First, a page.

I realize that the title sounds incredibly dramatic, but it's true. This past year I finally, truly, took to heart those things that people are always saying about goal setting and making things happen. That goals should be clear and measurable. That saying something like "draw more" or "have better skin" is not useful goal because there isn't a good way to track my progress or to hold myself accountable. That breaking big goals into small steps is helpful. That building habits can make a huge difference, instead of making huge sweeping changes in one go.
If you have read this blog or followed me on Instagram or met me in real life, you probably know that my big, huge daunting goal for 2015 was to draw every day. I had another measurable, numerical goal for 2015, which was to read 25 books (this goal would have been pathetic for me a few years ago, but I had fallen out of the habit of reading big time). And towards October, I realized that I was crushing both of them. I hadn't missed a day of drawing (and posting to Instagram) and I was about to hit my 25 book goal with plenty of time to spare. And that is when I realized: I am beholden to the streak.
I do not want to break the streak - be it daily, weekly or monthly. I love tracking things. It is so satisfying to watch the days stack up and so devastating to see a black mark or a break in the pretty little row of check marks if I missed a day. I liked working towards a number - and knowing that I was on track (or how far off track I was) to meet my reading goal in the allotted time. It felt wonderful and I had no problem keeping up with these goals on a daily (or regular) basis, even though they seemed so huge when I first set them.
And beyond streaks, the goals (drawing and reading) had become habits. It is so automatic to me now to come home, cook some dinner, sit on the couch, and draw (or paint with watercolor or whatever is making lines and shapes on a surface that I consider drawing for the purpose of this challenge and being able to write it out or talk about it without it taking hundreds of words). I just do it automatically. This isn't even always a good thing, because I just sit down with a bunch of art supplies and don't even think about laundry, or writing a blog post, or scanning artwork (and I'd definitely prefer to draw and play with colors and patterns and paint than do those things). If I have had an unexpectedly long day and I haven't had a chance to come home and draw until late, I still draw before I even think about going to bed. If I know I will have a day of traveling or something in the evening that will prevent me from drawing then I do it earlier in the day or take my supplies with me. It is never far from my mind.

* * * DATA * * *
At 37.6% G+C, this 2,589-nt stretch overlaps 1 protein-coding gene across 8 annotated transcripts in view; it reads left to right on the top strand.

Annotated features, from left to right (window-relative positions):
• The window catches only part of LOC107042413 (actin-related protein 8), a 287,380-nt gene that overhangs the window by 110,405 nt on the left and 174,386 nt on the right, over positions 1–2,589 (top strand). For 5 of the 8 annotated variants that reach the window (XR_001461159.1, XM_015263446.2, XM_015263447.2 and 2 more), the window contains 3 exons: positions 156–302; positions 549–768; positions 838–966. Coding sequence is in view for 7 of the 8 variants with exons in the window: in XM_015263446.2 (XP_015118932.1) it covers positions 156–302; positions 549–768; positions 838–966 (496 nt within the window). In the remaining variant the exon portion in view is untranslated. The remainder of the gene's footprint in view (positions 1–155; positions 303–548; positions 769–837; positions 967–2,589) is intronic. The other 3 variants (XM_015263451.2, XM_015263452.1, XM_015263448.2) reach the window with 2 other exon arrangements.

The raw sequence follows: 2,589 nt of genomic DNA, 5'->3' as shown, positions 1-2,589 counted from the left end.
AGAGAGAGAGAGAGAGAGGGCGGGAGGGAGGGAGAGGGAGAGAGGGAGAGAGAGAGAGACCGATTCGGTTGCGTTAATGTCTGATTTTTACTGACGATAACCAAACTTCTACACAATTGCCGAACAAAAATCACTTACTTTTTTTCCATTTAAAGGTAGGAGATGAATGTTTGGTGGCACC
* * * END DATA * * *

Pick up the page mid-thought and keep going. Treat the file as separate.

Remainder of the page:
And when I realized that all of this was really working - that I had developed these habits and that my routines were totally different than they had been in January, I decided to add some more habits to my life. I worked on washing my face consistently twice a day (I washed my face before this year obviously, but it was something I was far too willing to skip out on if I was running late in the morning or too tired at night) and drinking more water. I used apps to keep track of my progress (in a similar way to how I used Instagram to track my drawings and a handwritten list to track the books I had read) and have done well with keeping up with these habits as well - better than I had in any year previously.
This has completely changed the way that I think of myself and about goals. Like whoa. In a year, I gained a drawing habit, a large body of work (see my post on all of the things that happened for me when I started drawing daily), the knowledge and stories of over 25 books, lots of hydration, and clearer skin (seriously, ask me about my face wash). It is mind blowing to know that I did all of these things by just by adding something small to my routine each day. It makes me feel like I can now be a person who has a consistently clean room, or who exercises, or does anything that I want, instead of thinking that those things are just for people who have their shit together more than I do. I know how to make things happen now. It is incredible. Let ignore the fact that I really did know all this all along, I just didn't really, truly, put it into practice until this year.